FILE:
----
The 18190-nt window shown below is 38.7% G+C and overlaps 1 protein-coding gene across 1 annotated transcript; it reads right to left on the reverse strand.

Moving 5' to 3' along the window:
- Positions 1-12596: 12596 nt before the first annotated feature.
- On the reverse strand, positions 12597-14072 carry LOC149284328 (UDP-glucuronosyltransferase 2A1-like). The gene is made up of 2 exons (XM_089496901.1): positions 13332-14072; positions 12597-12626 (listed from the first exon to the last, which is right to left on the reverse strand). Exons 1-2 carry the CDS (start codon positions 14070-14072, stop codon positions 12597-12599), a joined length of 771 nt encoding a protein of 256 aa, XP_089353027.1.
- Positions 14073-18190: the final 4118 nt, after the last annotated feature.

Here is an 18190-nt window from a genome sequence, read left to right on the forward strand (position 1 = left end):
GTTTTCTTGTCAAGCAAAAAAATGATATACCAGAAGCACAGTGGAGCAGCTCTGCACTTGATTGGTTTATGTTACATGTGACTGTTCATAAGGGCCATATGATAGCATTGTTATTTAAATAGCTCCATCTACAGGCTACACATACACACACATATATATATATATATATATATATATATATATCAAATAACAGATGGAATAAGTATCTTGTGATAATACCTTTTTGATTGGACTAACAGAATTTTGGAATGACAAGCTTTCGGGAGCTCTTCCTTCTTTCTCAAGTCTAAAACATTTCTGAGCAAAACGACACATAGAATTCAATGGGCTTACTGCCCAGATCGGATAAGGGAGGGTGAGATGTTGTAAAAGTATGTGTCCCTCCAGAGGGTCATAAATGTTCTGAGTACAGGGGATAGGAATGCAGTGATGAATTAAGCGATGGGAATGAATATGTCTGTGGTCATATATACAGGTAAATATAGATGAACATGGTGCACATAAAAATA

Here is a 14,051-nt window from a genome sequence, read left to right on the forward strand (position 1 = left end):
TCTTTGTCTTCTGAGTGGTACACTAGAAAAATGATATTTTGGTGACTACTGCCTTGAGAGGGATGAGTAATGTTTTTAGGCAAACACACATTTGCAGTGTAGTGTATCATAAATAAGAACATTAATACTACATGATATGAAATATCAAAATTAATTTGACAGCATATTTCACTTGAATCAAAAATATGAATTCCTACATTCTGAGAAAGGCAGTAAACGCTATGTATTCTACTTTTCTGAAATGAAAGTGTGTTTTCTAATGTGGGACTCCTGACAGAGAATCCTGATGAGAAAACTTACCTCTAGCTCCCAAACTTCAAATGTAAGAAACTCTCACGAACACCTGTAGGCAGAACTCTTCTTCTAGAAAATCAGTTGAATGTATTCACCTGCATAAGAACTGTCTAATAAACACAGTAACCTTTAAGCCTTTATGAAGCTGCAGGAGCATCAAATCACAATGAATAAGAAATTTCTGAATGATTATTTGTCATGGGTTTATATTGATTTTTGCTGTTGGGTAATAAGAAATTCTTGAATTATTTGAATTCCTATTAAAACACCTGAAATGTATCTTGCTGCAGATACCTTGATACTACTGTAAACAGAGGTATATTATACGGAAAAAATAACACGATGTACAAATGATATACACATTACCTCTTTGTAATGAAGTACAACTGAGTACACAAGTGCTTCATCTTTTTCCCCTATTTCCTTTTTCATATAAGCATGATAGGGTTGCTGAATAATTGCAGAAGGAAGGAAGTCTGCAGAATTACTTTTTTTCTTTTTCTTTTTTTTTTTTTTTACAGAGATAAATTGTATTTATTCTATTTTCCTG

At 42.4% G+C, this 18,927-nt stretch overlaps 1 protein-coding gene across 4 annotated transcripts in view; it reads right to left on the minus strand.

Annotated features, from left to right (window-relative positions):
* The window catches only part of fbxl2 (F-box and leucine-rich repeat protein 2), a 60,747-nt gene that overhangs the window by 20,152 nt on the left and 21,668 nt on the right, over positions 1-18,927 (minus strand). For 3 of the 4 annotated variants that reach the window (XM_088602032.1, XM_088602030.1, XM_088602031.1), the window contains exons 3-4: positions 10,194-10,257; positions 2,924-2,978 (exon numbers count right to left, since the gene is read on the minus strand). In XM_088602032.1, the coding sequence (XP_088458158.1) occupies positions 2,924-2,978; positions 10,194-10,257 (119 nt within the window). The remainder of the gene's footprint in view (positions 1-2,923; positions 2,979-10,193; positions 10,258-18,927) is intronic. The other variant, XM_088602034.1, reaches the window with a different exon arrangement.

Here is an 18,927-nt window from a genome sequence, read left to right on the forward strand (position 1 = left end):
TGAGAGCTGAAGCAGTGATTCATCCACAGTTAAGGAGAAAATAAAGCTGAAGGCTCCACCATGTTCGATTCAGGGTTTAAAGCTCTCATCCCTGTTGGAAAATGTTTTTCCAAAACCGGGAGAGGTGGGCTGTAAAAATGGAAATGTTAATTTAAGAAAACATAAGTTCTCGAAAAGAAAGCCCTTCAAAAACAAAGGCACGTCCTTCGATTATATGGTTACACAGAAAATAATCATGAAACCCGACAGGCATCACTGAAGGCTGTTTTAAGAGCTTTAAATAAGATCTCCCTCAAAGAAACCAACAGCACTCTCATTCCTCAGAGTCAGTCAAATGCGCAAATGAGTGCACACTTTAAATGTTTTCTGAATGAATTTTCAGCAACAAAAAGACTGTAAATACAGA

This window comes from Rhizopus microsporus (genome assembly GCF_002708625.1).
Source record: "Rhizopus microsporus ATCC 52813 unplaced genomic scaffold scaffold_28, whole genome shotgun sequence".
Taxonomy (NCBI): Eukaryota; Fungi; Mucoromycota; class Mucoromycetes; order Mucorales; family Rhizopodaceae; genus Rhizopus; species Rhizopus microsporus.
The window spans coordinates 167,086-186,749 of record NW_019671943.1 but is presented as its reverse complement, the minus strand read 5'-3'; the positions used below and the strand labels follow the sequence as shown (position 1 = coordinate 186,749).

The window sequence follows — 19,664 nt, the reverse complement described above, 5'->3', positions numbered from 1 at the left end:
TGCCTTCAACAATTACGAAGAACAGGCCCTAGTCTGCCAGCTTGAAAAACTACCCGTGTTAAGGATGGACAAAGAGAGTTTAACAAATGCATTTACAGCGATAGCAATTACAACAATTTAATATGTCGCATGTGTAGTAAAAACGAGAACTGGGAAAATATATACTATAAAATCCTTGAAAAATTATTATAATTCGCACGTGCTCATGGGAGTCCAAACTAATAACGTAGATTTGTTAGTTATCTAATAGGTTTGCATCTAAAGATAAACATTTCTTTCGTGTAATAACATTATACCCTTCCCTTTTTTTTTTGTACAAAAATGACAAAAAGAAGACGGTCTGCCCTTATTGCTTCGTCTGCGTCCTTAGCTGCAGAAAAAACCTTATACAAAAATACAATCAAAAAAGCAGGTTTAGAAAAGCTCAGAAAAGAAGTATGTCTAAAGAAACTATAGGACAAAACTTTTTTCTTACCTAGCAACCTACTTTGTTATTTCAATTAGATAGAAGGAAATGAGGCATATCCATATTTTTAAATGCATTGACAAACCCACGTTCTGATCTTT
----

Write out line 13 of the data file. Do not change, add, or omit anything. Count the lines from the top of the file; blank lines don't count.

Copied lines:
Here is an 18,927-nt window from a genome sequence, read left to right on the forward strand (position 1 = left end):